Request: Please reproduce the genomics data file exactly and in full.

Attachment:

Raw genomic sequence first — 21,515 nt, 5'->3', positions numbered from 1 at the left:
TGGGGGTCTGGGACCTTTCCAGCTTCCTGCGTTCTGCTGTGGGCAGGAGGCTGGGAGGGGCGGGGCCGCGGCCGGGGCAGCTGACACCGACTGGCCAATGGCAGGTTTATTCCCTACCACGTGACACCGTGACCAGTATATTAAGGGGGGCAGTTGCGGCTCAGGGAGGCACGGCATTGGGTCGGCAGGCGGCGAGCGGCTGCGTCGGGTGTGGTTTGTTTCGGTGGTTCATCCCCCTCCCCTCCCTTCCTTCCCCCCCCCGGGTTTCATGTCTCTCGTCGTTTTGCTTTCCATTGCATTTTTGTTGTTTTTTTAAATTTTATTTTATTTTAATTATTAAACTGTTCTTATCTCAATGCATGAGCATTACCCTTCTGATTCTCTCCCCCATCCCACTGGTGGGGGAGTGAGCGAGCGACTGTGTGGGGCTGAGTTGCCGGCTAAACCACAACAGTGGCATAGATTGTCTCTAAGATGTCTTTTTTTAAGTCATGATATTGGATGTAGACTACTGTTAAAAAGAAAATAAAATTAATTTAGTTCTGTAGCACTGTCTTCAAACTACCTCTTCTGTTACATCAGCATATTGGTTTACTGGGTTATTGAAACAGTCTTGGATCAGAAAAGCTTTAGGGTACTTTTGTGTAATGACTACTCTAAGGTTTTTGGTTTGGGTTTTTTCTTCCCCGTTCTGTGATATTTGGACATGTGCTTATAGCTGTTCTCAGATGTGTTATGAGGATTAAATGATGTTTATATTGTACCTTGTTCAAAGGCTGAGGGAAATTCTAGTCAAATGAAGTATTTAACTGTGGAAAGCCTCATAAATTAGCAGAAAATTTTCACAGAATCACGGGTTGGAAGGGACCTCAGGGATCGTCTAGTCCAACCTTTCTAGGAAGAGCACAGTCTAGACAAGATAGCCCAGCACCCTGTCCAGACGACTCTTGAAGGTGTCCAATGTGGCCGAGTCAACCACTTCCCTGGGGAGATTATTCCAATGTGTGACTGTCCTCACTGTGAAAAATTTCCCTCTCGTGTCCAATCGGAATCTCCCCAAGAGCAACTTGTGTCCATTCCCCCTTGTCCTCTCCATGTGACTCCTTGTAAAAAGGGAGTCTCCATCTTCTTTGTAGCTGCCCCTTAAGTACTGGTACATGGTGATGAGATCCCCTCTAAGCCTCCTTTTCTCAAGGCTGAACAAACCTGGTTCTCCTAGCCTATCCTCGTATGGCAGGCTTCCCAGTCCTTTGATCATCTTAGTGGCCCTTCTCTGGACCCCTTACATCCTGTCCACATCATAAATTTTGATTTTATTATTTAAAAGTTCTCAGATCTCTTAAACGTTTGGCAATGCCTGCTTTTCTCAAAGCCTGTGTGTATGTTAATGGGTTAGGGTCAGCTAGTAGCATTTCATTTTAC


Raw genomic sequence first — 21,515 nt, 5'->3', positions numbered from 1 at the left:
TGGGGGTCTGGGACCTTTCCAGCTTCCTGCGTTCTGCTGTGGGCAGGAGGCTGGGAGGGGCGGGGCCGCGGCCGGGGCAGCTGACACCGACTGGCCAATGGCAGGTTTATTCCCTACCACGTGACACCGTGACCAGTATATTAAGGGGGGCAGTTGCGGCTCAGGGAGGCACGGCATTGGGTCGGCAGGCGGCGAGCGGCTGCGTCGGGTGTGGTTTGTTTCGGTGGTTCATCCCCCTCCCCTCCCTTCCTTCCCCCCCCCGGGTTTCATGTCTCTCGTCGTTTTGCTTTCCATTGCATTTTTGTTGTTTTTTTAAATTTTATTTTATTTTAATTATTAAACTGTTCTTATCTCAATGCATGAGCATTACCCTTCTGATTCTCTCCCCCATCCCACTGGTGGGGGAGTGAGCGAGCGACTGTGTGGGGCTGAGTTGCCGGCTAAACCACAACAGTGGCATAGATTGTCTCTAAGATGTCTTTTTTTAAGTCATGATATTGGATGTAGACTACTGTTAAAAAGAAAATAAAATTAATTTAGTTCTGTAGCACTGTCTTCAAACTACCTCTTCTGTTACATCAGCATATTGGTTTACTGGGTTATTGAAACAGTCTTGGATCAGAAAAGCTTTAGGGTACTTTTGTGTAATGACTACTCTAAGGTTTTTGGTTTGGGTTTTTTCTTCCCCGTTCTGTGATATTTGGACATGTGCTTATAGCTGTTCTCAGATGTGTTATGAGGATTAAATGATGTTTATATTGTACCTTGTTCAAAGGCTGAGGGAAATTCTAGTCAAATGAAGTATTTAACTGTGGAAAGCCTCATAAATTAGCAGAAAATTTTCACAGAATCACGGGTTGGAAGGGACCTCAGGGATCGTCTAGTCCAACCTTTCTAGGAAGAGCACAGTCTAGACAAGATAGCCCAGCACCCTGTCCAGACGACTCTTGAAGGTGTCCAATGTGGCCGAGTCAACCACTTCCCTGGGGAGATTATTCCAATGTGTGACTGTCCTCACTGTGAAAAATTTCCCTCTCGTGTCCAATCGGAATCTCCCCAAGAGCAACTTGTGTCCATTCCCCCTTGTCCTCTCCATGTGACTCCTTGTAAAAAGGGAGTCTCCATCTTCTTTGTAGCTGCCCCTTAAGTACTGGTACATGGTGATGAGATCCCCTCTAAGCCTCCTTTTCTCAAGGCTGAACAAACCTGGTTCTCCTAGCCTATCCTCGTATGGCAGGCTTCCCAGTCCTTTGATCATCTTAGTGGCCCTTCTCTGGACCCCTTACATCCTGTCCACATCATAAATTTTGATTTTATTATTTAAAAGTTCTCAGATCTCTTAAACGTTTGGCAATGCCTGCTTTTCTCAAAGCCTGTGTGTATGTTAATGGGTTAGGGTCAGCTAGTAGCATTTCATTTTAC